History of Hockey - 1990 onwards
Since the early 1990s, the game of hockey has developed at a fast pace with the introduction of composite technology and synthetic pitches leading to a fast-paced, dynamic sport.
In 1992 the offside rule was abolished to create space in attacking areas in favour of more goals and to make the game more exciting. This coincided with a rule allowing for the use of composite materials in a stick. This meant that the performance levels could be increased in the form of better energy transfer to the ball and lighter weight sticks to enable greater mobility.
The self-pass rule was introduced in 2009. The aim was to decrease the number and duration of interruptions to the flow of play and to increase the length of time the ball is in active play. It enabled the player taking the free hit to play the ball effectively to himself thereby creating more free-flowing hockey.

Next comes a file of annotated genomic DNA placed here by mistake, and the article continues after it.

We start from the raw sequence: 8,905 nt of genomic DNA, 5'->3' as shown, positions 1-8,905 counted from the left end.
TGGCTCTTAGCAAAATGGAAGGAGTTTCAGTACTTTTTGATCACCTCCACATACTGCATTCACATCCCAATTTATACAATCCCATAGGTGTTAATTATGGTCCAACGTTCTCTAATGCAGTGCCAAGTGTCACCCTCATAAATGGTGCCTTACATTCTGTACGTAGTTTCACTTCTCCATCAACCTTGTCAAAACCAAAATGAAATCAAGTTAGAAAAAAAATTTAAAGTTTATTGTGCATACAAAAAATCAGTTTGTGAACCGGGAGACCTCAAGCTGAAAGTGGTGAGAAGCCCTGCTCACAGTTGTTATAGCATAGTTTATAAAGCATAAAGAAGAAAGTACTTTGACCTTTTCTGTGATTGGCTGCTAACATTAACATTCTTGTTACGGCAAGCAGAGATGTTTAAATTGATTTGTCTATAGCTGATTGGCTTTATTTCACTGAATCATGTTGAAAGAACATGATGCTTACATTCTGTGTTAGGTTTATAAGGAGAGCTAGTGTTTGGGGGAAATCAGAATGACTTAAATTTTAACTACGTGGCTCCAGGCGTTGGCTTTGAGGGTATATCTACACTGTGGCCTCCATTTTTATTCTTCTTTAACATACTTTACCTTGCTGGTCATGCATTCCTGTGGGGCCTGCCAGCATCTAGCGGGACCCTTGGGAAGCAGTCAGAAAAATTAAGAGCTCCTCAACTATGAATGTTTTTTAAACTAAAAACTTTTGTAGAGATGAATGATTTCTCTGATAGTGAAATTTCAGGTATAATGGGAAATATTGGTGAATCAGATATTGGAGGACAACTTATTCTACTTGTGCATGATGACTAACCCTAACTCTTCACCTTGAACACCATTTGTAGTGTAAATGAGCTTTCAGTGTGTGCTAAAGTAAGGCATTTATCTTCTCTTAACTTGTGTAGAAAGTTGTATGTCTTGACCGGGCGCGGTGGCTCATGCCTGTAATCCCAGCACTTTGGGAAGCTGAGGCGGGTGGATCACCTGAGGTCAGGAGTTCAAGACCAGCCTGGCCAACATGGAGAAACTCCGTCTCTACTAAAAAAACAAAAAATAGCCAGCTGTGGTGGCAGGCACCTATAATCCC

Controlling the ball in the air
In 2015 players in top leagues were permitted to play or control the ball at any height unless dangerous. Previously it was illegal to raise your stick above shoulder height. The rule was later included in all leagues leading to a more 3D game and opening up new opportunities for goal scoring.
All of this has led to the game we know and love today with more changes inevitable to drive the game forward. More recent experiments to encourage teams to score field goals as opposed to short corner goals involve field goals being counted as 2 goals. Although this has only been adopted in some competitions so far, including the Hockey India League and EHL, there is a growing voice from prominent coaches and officials regarding the abolition of short corners and drag flicks.